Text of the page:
Beyond Standard Landing Pages

Most of us are familiar with the required elements of a good landing page. LeadFormix has documented the essentials in a whitepaper, and there are lots of studies, opinions and examples on the Internet that offer best practices and pitfalls to avoid.

Beyond Standard Landing Pages

The broad utilization of this knowledge has created a challenge for demand generation professionals: How can you make your landing pages and CTAs more compelling, interesting and unique than those of your competitors (and more generally, the masses)? This is an important consideration because a landing page is a critical juncture for establishing a relationship between a prospective customer and your business. A visit to the page may be your only opportunity to capture that person’s attention, find out something about them and motivate them to engage in a meaningful way.

To quote a couple of overused aphorisms: First impressions are everything. You want love at first sight. It’s like speed dating, only with far less time to size up the other person.

To lock in someone’s interest, you’ll need to consider enhancements in these broad areas:

  • More (and better) page customizations tuned for the needs of increasingly granular market segments.
  • Better offers or rewards tied to CTAs.
  • Usefulness beyond the CTA and the offer.
  • Unusual, attention-grabbing content.
  • Terrific aesthetic values.

The creation of dynamic landing pages, based on advanced or “on the fly” knowledge about visitors, is a future goal for B2B demand generation. It’s used extensively for B2C marketing (think Amazon and eBay), but the technique is based largely on data about previous visits and transactions. Knowing the specific identity of the individual isn’t necessary for this to work well. On the other hand, B2B requires an entirely different level sophistication based on matching a visitor identity to profile data about individuals and companies. At the moment we lack the ability to remove the veil of browsing anonymity unless the individual has identified himself/herself previously or with a token from another source.

Absent an identity, the following techniques can eliminate the “one size fits all” syndrome for landing pages:

- Dynamic keyword insertion. A single search advertisement can be altered in real time to display keywords based on search terms. Each keyword version can be linked to a different landing page (or a single landing page with fields that reflect the keyword) with content driven by concepts inferred from the keyword. Although inelegant, it works.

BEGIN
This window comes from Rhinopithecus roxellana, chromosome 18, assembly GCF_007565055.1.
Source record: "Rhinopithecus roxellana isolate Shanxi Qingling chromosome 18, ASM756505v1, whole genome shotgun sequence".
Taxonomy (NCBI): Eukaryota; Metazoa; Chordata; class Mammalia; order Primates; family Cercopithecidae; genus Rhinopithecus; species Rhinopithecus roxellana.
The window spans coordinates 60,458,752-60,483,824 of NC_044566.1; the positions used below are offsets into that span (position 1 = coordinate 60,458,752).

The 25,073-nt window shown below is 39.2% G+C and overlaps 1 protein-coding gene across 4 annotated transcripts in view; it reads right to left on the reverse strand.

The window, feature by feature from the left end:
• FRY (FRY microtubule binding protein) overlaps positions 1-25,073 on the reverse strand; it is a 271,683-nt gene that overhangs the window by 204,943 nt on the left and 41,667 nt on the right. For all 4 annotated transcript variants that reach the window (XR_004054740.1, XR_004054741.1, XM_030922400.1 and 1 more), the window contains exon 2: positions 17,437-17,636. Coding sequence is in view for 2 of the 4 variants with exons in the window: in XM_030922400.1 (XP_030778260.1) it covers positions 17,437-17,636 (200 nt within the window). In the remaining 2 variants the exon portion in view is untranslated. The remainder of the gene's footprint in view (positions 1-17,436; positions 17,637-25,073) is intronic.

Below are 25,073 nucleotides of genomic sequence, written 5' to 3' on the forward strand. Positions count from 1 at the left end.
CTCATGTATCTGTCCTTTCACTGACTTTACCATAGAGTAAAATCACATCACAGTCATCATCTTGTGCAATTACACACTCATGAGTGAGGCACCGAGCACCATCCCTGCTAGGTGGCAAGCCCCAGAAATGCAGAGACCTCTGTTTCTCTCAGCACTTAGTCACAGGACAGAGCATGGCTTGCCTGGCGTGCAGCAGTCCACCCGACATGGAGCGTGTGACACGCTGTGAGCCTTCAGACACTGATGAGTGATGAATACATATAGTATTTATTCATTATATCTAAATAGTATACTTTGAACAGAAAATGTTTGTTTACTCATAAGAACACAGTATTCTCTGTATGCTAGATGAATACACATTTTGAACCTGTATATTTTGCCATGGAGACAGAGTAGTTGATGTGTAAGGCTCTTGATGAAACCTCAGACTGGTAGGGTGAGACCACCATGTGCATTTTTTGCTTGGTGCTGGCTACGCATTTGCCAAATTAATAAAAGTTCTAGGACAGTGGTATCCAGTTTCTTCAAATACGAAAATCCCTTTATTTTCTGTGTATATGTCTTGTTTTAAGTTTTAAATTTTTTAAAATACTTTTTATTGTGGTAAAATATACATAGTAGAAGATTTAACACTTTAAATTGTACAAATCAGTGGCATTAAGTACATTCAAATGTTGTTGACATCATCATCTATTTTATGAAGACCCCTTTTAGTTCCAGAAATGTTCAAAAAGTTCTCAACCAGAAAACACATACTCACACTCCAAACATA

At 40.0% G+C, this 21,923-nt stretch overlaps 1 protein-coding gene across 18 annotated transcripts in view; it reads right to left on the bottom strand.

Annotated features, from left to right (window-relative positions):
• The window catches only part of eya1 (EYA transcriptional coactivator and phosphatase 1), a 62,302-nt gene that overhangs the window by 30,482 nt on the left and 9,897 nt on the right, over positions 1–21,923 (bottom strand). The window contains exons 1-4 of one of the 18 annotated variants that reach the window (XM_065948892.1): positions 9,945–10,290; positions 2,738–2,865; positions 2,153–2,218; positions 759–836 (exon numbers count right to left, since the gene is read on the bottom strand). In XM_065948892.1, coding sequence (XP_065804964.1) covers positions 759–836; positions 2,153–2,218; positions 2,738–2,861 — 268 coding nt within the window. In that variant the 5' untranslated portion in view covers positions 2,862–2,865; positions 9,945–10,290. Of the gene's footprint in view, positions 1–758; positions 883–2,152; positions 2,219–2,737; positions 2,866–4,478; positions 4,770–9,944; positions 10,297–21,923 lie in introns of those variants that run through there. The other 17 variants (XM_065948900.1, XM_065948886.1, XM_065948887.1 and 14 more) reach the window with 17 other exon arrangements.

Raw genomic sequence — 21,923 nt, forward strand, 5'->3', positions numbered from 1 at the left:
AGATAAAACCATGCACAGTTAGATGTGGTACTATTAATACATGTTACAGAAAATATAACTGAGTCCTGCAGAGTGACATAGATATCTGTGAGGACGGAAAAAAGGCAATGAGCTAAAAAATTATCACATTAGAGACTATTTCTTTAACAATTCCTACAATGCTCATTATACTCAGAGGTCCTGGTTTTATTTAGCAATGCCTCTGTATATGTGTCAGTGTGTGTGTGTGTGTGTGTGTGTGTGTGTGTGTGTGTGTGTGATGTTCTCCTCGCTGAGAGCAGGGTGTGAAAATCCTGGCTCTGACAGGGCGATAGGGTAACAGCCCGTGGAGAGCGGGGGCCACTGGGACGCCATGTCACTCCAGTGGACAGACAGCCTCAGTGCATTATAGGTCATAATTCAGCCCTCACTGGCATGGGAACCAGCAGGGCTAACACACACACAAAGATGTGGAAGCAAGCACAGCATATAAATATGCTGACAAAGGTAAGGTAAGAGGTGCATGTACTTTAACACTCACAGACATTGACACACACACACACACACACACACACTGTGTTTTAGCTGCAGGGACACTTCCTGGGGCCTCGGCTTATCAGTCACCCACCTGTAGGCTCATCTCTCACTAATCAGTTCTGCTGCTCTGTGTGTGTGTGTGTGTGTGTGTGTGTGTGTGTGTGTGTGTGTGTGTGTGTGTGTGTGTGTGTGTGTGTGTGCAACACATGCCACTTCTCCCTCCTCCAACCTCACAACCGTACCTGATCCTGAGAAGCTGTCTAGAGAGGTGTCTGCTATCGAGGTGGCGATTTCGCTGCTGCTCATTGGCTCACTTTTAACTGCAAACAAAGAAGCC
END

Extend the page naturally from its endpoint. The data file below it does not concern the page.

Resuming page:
- Derived location. Internet services with proprietary databases map IP addresses to cities via reverse DNS lookups and other techniques. This would allow multiple versions of landing pages to be customized for particular geographic regions. But there are risks – the technology isn’t perfect. Increasing precision generally means decreased accuracy. Don’t make your target locale too small. And allow the visitor to change the location based on postal code or telephone prefix if the system gets it wrong.

- User prompts to glean characteristics. This is perhaps the ultimate tool. People are reluctant to identify themselves, yet they are often willing to share their intent or a key segment characteristic anonymously to improve their quality of interaction with a page. Prompts requesting information before displaying the landing page – typically as a mutually exclusive selection – are common. For example, a visitor might be asked to select from one of the following options:

  • “My company has annual sales over $1 billion.”
  • “My company has annual sales between $500 million and $1 billion.”
  • “My company has annual sales of less than $500 million.”
  • “I don’t have or want to share that information.”

OR

  • “My company is a value-added reseller.”
  • “My company is a distributor.”
  • “My company is a retail operation.”
  • “My company is a manufacturer.”
  • “None of the above.”

The response can of course be tied to landing page variations that address specific segments. Don’t fall prey to the temptation to ask for multiple characteristics. It’s annoying and can cause visitors to lose interest quickly.

Another approach to making landing pages more interesting and dynamic is to display related content that changes frequently. For example:

  • Recent entries from the company blog.
  • A Twitter feed.
  • Industry headline summaries and links.
  • Some form of gamification.
  • Links to social networks.

The decision to do this becomes a delicate balance between the primary objective of the landing page and potential distractions by ancillary elements. At what point do interesting or compelling additions become deleterious? There is no shortage of opinions about the correct balance, but we think there’s only one way of finding an answer: Test!

Offering business value on the page beyond the CTA is a similar dilemma. Incorporating other content (dynamic or otherwise) that is useful seem reasonable; but how do you determine when you have too much of a good thing? The answer is the same: Test.

Finally, one must consider landing page aesthetics and design. The importance of visual perceptions and emotional reactions cannot be overstated; yet it’s difficult to define what’s pleasing for an audience. Your own opinion is (mostly) irrelevant. What potential customers perceive is elegant is the only thing that matters. Use the most talented designers you can find; then test. If you don’t feel this is important, think about Apple. Visit their website to understand how their success has been tied to great design.

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